In each of these cases, special attention should be paid to the proper selection of tools and fixtures for the specifics of the part. The first focus should be on proper workpiece clamping for maximum rigidity. Indeed, the ability to precisely rotate the workpiece is fundamental to achieving tight dimensional tolerances.
This turning category, otherwise known as internal turning, is characterized by a difficult choice of machining strategy due to the limitation of the working area by the diameter of the hole in the workpiece. Similarly problematic is the hole depth, which determines the necessary tool overhang.
The basic principle in internal turning is selecting a possible rigid tool. It will always be a tool with the most significant possible cross-section of the shank that will fit into the bored hole. This is to minimize the risk of vibration. Another critical factor in this operation is effectively removing chips from the machining zone. Because of the limited accessibility to the chip formation area, feeding coolant under pressure through the tool shank works very well. This allows them to be efficiently flushed out of the machined hole.
Parting off and turning grooves
This is a very broad category of turning, encompassing both material cutting and external and internal grooving. When it comes to parting off, the primary considerations to be considered in planning the process are material saving and reduction of cutting force. This determines the selection of a tool as narrow as possible with a geometry suitable for creating a narrower chip than in groove turning. This is dictated by the specific operating conditions of the parting tool, which works very deeply into the material. A chip that is too wide would risk jamming in the groove and ultimately damaging the tool.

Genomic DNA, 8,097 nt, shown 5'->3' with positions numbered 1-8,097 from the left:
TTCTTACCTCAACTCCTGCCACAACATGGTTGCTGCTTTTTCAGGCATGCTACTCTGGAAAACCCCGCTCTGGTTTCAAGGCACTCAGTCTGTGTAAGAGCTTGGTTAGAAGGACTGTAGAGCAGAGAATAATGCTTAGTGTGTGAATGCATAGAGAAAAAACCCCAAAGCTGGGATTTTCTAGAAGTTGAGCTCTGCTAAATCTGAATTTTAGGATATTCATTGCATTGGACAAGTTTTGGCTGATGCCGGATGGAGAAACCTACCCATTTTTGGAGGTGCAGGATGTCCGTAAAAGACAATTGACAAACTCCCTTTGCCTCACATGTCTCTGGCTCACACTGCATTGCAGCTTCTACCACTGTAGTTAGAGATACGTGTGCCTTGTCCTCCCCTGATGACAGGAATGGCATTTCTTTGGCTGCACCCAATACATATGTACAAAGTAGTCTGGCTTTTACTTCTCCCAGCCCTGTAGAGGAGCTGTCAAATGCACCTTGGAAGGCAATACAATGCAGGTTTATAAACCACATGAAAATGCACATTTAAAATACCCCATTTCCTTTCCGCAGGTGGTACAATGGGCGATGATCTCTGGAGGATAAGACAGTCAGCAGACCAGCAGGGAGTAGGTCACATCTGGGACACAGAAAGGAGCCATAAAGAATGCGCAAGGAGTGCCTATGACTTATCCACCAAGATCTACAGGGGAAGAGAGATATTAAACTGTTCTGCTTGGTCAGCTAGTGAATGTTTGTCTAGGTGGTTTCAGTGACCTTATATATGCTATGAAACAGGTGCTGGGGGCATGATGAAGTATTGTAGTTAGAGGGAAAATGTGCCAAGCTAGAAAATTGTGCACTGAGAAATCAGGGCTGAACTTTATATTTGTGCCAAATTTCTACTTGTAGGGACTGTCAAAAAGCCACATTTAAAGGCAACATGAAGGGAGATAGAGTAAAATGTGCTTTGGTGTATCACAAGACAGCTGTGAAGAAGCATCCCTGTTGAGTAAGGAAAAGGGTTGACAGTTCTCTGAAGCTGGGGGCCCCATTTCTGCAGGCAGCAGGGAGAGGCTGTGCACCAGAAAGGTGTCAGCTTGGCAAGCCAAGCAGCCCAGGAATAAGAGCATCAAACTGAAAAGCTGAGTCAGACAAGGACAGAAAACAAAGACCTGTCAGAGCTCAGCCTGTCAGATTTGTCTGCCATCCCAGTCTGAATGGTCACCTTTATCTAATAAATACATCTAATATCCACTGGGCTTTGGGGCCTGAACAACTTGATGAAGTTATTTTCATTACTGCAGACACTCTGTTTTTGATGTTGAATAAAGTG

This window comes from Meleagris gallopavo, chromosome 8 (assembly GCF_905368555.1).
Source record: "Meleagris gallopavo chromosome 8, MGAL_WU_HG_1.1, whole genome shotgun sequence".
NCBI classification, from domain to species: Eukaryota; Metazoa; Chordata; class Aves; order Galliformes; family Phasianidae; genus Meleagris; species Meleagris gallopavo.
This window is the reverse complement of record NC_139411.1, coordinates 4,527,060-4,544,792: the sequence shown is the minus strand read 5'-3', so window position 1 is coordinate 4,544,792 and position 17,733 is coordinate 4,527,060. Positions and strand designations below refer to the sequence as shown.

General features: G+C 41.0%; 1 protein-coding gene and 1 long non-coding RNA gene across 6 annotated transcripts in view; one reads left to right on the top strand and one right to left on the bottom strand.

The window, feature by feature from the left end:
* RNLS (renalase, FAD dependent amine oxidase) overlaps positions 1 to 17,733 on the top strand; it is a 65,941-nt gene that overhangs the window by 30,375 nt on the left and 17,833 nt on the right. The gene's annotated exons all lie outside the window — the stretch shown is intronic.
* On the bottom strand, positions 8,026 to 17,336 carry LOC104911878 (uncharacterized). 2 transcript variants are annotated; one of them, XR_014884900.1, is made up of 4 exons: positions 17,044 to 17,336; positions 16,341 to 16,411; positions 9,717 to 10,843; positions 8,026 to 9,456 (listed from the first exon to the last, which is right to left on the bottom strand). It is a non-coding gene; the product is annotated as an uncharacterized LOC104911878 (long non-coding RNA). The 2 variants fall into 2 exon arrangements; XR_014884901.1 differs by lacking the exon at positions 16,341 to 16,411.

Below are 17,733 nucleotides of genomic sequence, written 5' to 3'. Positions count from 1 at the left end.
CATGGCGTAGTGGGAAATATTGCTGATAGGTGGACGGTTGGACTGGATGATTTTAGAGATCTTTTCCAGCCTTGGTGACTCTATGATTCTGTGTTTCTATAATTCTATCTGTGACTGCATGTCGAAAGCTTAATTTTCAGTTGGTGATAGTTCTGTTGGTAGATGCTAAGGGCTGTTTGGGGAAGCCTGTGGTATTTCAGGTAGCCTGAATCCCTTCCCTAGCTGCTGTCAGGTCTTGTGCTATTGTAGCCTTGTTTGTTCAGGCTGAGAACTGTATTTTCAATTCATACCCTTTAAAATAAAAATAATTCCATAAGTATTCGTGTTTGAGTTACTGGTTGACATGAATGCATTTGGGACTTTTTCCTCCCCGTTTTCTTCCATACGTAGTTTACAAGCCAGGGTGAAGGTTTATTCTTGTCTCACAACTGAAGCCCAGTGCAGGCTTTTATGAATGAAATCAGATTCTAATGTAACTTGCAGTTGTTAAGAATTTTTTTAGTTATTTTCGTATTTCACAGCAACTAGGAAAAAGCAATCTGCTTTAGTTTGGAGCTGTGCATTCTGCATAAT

As for groove turning, this workaround includes a number of specific operations, such as general groove turning, ring groove turning, face groove turning, profile machining, and undercutting.
It is very common for turned parts to have helical coils cut into the surface of the workpiece, either internally or externally, called threads. They are cut to create a mechanical attachment between two threaded parts or to allow the transfer of motion by converting rotary motion into linear motion or vice versa. Turning threads on CNC machines can be done using tools with cutting edges and monolithic tools. The most common technique is using tools with specially shaped inserts corresponding to the thread profile. In a few or a dozen passes of the tool, a correctly shaped thread outline is obtained.
CNC turning at Sabner
To ensure high efficiency in precision parts manufacturing for larger series, we have equipped our turning centers to operate in automatic mode, where the machine feeds itself the material for subsequent parts. The modern control of our lathes allows us to program complex shapes that are impossible to make on conventional lathes quickly. The starting point for machining on lathes is a 3D model of the part we want to machine. Working on such a model, our specialists can design the toolpaths along which the machine will guide the tools to obtain the finished product. An additional benefit of using a theoretical model is the ease of making any corrections that may occur while working on the product. Once CNC machining is completed, it is possible to continue machining on other machines or heat treatment, thermo-chemical treatment, galvanizing, and many others that complement the metal parts manufacturing process.